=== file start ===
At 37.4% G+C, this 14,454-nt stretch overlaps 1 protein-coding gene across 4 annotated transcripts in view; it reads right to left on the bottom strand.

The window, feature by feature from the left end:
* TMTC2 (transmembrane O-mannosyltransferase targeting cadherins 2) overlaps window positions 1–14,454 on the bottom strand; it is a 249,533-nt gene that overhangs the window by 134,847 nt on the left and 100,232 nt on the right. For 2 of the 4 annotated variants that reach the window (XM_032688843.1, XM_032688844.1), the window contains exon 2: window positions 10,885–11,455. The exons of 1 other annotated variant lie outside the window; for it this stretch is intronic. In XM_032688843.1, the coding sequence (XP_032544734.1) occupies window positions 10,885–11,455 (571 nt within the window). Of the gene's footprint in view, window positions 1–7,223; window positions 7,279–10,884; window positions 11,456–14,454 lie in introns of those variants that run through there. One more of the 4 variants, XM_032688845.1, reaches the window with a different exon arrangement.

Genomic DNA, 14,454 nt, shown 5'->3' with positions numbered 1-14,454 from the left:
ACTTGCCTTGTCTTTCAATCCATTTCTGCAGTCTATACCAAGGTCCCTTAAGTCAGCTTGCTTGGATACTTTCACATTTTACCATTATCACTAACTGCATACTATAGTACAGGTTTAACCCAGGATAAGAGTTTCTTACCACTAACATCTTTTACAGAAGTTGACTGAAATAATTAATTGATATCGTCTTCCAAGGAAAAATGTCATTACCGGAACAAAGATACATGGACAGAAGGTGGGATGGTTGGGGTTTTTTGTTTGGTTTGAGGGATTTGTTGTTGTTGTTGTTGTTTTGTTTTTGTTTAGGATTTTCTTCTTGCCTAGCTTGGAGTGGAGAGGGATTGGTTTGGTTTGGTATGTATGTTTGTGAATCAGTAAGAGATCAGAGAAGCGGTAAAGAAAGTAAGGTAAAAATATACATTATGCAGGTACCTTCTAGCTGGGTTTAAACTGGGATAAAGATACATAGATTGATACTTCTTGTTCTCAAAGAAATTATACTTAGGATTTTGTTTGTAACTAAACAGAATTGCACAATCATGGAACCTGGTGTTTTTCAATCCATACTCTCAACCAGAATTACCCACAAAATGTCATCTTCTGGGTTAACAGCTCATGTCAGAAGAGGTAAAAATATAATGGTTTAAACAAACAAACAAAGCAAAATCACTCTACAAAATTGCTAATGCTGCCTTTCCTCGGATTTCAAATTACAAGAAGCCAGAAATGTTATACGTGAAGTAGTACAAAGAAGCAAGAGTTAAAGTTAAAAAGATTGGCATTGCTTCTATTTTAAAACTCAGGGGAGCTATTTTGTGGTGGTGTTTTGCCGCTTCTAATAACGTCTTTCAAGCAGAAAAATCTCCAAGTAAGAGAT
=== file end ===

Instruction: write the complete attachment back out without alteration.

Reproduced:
At 37.4% G+C, this 14,454-nt stretch overlaps 1 protein-coding gene across 4 annotated transcripts in view; it reads right to left on the bottom strand.

The window, feature by feature from the left end:
* TMTC2 (transmembrane O-mannosyltransferase targeting cadherins 2) overlaps window positions 1–14,454 on the bottom strand; it is a 249,533-nt gene that overhangs the window by 134,847 nt on the left and 100,232 nt on the right. For 2 of the 4 annotated variants that reach the window (XM_032688843.1, XM_032688844.1), the window contains exon 2: window positions 10,885–11,455. The exons of 1 other annotated variant lie outside the window; for it this stretch is intronic. In XM_032688843.1, the coding sequence (XP_032544734.1) occupies window positions 10,885–11,455 (571 nt within the window). Of the gene's footprint in view, window positions 1–7,223; window positions 7,279–10,884; window positions 11,456–14,454 lie in introns of those variants that run through there. One more of the 4 variants, XM_032688845.1, reaches the window with a different exon arrangement.

Genomic DNA, 14,454 nt, shown 5'->3' with positions numbered 1-14,454 from the left:
ACTTGCCTTGTCTTTCAATCCATTTCTGCAGTCTATACCAAGGTCCCTTAAGTCAGCTTGCTTGGATACTTTCACATTTTACCATTATCACTAACTGCATACTATAGTACAGGTTTAACCCAGGATAAGAGTTTCTTACCACTAACATCTTTTACAGAAGTTGACTGAAATAATTAATTGATATCGTCTTCCAAGGAAAAATGTCATTACCGGAACAAAGATACATGGACAGAAGGTGGGATGGTTGGGGTTTTTTGTTTGGTTTGAGGGATTTGTTGTTGTTGTTGTTGTTTTGTTTTTGTTTAGGATTTTCTTCTTGCCTAGCTTGGAGTGGAGAGGGATTGGTTTGGTTTGGTATGTATGTTTGTGAATCAGTAAGAGATCAGAGAAGCGGTAAAGAAAGTAAGGTAAAAATATACATTATGCAGGTACCTTCTAGCTGGGTTTAAACTGGGATAAAGATACATAGATTGATACTTCTTGTTCTCAAAGAAATTATACTTAGGATTTTGTTTGTAACTAAACAGAATTGCACAATCATGGAACCTGGTGTTTTTCAATCCATACTCTCAACCAGAATTACCCACAAAATGTCATCTTCTGGGTTAACAGCTCATGTCAGAAGAGGTAAAAATATAATGGTTTAAACAAACAAACAAAGCAAAATCACTCTACAAAATTGCTAATGCTGCCTTTCCTCGGATTTCAAATTACAAGAAGCCAGAAATGTTATACGTGAAGTAGTACAAAGAAGCAAGAGTTAAAGTTAAAAAGATTGGCATTGCTTCTATTTTAAAACTCAGGGGAGCTATTTTGTGGTGGTGTTTTGCCGCTTCTAATAACGTCTTTCAAGCAGAAAAATCTCCAAGTAAGAGAT